Walmart executives kicked off a two-day U.S. Manufacturing Summit on Thursday, a gathering of 1,400 suppliers, government officials, industry experts, investors, bankers and others invited by the company to discuss ways to revitalize U.S. manufacturing. 


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Walmart holds U.S. manufacturing summit

August 14th, 2014

DENVER – Walmart executives kicked off a two-day U.S. Manufacturing Summit on Thursday, a gathering of 1,400 suppliers, government officials, industry experts, investors, bankers and others invited by the company to discuss ways to revitalize U.S. manufacturing. 

The conference at the Colorado Convention Center here was the second such event since Walmart’s 2013 pledge to buy an additional $50 billion in U.S.-made products over the next decade.

Walmart, which had $476 billion in revenue last year, estimates that it will spend $250 billion through 2023 to buy American products to sell through its 11,000 stores under 71 banners in 27 countries and e-commerce websites in 10 countries.

The Boston Consulting Group Inc. has calculated that the $250 billion investment by Walmart could create a million jobs in manufacturing and related services.

More and better jobs for Americans benefits Walmart by boosting its customers’ spending power, Doug McMillon, the company’s president and chief executive officer, said at the outset of the conference on Thursday.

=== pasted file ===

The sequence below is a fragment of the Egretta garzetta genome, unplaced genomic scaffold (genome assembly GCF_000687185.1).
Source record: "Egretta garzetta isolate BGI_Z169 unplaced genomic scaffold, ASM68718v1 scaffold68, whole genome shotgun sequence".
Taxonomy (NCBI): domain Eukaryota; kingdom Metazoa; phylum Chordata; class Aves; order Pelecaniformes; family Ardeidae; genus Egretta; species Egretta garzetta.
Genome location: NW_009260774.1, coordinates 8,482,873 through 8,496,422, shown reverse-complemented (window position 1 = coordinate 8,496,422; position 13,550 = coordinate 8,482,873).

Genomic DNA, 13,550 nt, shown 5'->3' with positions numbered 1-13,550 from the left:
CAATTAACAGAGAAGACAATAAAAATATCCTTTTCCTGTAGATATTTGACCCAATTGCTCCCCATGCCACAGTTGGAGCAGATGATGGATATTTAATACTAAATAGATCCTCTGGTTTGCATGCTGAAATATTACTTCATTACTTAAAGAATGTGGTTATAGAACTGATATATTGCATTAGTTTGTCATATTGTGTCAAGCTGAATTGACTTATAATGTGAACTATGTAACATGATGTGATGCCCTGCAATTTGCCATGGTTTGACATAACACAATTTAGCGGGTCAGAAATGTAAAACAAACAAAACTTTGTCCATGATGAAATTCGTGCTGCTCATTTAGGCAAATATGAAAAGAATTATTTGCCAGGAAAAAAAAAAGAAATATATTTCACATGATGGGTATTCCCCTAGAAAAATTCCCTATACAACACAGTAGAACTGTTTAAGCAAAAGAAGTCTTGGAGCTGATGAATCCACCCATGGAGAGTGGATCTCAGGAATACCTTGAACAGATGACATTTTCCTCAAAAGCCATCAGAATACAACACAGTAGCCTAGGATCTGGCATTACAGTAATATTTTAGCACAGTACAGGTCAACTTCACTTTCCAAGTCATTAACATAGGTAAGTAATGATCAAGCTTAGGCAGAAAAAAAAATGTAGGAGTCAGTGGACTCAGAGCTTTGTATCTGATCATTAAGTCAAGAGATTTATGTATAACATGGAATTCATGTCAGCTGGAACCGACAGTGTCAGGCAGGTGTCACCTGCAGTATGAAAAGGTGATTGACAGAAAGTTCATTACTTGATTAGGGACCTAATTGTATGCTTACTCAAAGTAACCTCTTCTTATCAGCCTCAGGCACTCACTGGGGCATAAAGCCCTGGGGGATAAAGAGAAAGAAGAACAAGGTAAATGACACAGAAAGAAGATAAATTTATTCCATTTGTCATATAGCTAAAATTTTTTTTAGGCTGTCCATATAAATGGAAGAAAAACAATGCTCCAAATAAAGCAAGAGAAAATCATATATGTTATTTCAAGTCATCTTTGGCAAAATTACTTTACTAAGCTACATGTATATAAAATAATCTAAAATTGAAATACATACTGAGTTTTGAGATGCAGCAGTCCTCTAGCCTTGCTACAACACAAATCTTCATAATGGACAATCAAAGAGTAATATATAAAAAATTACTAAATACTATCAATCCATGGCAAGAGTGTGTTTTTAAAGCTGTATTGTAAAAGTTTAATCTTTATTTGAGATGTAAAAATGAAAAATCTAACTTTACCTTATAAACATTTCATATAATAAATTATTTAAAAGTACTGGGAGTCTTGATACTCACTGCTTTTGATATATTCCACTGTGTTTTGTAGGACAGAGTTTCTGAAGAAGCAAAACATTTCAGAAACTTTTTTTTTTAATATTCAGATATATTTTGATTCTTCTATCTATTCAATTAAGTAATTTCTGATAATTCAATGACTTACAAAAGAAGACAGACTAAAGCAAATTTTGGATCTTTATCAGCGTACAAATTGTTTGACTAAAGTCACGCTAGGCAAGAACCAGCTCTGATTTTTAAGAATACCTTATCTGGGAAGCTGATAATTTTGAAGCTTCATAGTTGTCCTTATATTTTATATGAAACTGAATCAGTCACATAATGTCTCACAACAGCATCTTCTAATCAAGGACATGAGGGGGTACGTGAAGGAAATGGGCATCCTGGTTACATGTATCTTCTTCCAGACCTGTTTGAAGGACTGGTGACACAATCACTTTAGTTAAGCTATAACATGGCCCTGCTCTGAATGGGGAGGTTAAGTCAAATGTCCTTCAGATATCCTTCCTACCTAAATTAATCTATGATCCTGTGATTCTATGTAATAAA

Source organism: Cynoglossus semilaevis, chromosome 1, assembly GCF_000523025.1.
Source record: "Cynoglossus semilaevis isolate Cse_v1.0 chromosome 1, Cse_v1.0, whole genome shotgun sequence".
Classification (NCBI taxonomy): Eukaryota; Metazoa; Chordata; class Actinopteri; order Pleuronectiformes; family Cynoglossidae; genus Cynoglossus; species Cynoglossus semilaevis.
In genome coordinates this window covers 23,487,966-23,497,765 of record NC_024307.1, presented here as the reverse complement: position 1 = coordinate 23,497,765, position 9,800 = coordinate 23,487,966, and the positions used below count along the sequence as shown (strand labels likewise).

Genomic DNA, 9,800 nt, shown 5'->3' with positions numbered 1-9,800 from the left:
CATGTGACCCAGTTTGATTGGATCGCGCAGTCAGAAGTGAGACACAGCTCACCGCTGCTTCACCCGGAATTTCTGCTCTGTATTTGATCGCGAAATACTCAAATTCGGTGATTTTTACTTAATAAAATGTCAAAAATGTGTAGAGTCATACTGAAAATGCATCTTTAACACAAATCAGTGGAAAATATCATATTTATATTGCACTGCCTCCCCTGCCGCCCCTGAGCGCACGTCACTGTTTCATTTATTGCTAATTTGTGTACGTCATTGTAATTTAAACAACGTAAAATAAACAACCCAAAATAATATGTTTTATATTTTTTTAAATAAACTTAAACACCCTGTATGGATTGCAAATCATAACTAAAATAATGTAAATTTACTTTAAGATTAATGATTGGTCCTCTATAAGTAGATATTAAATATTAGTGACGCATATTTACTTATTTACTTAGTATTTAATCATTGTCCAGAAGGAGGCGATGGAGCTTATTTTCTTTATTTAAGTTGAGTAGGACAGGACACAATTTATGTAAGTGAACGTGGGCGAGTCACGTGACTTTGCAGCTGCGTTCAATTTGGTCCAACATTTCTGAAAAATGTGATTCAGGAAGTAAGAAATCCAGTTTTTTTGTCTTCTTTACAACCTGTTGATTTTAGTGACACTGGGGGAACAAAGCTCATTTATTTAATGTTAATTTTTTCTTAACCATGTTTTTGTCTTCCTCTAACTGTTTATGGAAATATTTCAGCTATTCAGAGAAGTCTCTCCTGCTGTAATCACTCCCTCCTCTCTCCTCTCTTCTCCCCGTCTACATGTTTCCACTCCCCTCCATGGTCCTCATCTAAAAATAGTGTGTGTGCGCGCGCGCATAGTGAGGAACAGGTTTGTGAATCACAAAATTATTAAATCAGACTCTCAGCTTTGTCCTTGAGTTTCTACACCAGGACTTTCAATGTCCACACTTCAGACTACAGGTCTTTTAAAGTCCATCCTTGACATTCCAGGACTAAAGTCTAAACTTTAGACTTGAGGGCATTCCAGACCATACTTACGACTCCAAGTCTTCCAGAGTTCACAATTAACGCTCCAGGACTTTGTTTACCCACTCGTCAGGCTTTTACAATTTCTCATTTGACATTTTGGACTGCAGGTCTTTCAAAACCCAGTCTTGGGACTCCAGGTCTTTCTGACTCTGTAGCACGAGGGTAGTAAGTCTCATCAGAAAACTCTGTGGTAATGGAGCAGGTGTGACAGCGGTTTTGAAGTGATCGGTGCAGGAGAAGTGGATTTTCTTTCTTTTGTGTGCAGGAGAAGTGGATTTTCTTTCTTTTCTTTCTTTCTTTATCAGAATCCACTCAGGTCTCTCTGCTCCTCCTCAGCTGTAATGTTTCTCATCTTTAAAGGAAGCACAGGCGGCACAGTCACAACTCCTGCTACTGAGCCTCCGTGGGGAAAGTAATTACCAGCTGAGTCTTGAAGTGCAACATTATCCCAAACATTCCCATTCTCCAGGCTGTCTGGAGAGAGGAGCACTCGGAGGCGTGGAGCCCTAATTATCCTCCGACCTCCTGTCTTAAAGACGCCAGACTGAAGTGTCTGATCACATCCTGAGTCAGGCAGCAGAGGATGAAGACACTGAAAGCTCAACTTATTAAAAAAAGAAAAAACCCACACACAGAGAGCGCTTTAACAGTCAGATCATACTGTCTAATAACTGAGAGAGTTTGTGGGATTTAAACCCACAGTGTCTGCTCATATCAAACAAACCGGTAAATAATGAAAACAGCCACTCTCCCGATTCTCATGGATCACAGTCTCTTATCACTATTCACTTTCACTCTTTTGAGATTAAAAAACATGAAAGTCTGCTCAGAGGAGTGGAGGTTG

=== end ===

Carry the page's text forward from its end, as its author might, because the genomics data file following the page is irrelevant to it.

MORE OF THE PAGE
"We want customers with great jobs," he said.

McMillon also urged manufacturers to buy into Walmart’s “low-margin, high-volume” business model.

Walmart has been promoting its manufacturing initiative as a way to return jobs to American factory workers and boost local economies.

The commitment could help dispel one popular perception of Walmart — that the retailer has played a significant role in crippling the U.S. manufacturing sector by sourcing so many of its products from China and other developing economies.

But Walmart executives and some industry analysts point out that making things in the United States can be a smart business move, considering the increase in efficiency of the supply chain and given the narrowing difference in manufacturing costs between domestic and Chinese suppliers.

The Boston Consulting Group found that China's cost advantage in manufacturing has narrowed over the past decade. Average costs in China are now just 5% lower than those in the United States, the consultants said, compared to China’s 14% advantage in 2004.

The Denver summit includes 400 private meetings in which manufacturers and suppliers will confer with economic development officials of different states to discuss locations for new or relocating facilities.

Last year’s summit, in Orlando, Fla., produced commitments for manufacturing investments from several companies, including industrial conglomerate General Electric Co., home hardware and lighting products manufacturer Hampton Products International Corp., and leggings and sleepwear supplier Kayser-Roth Corp. 

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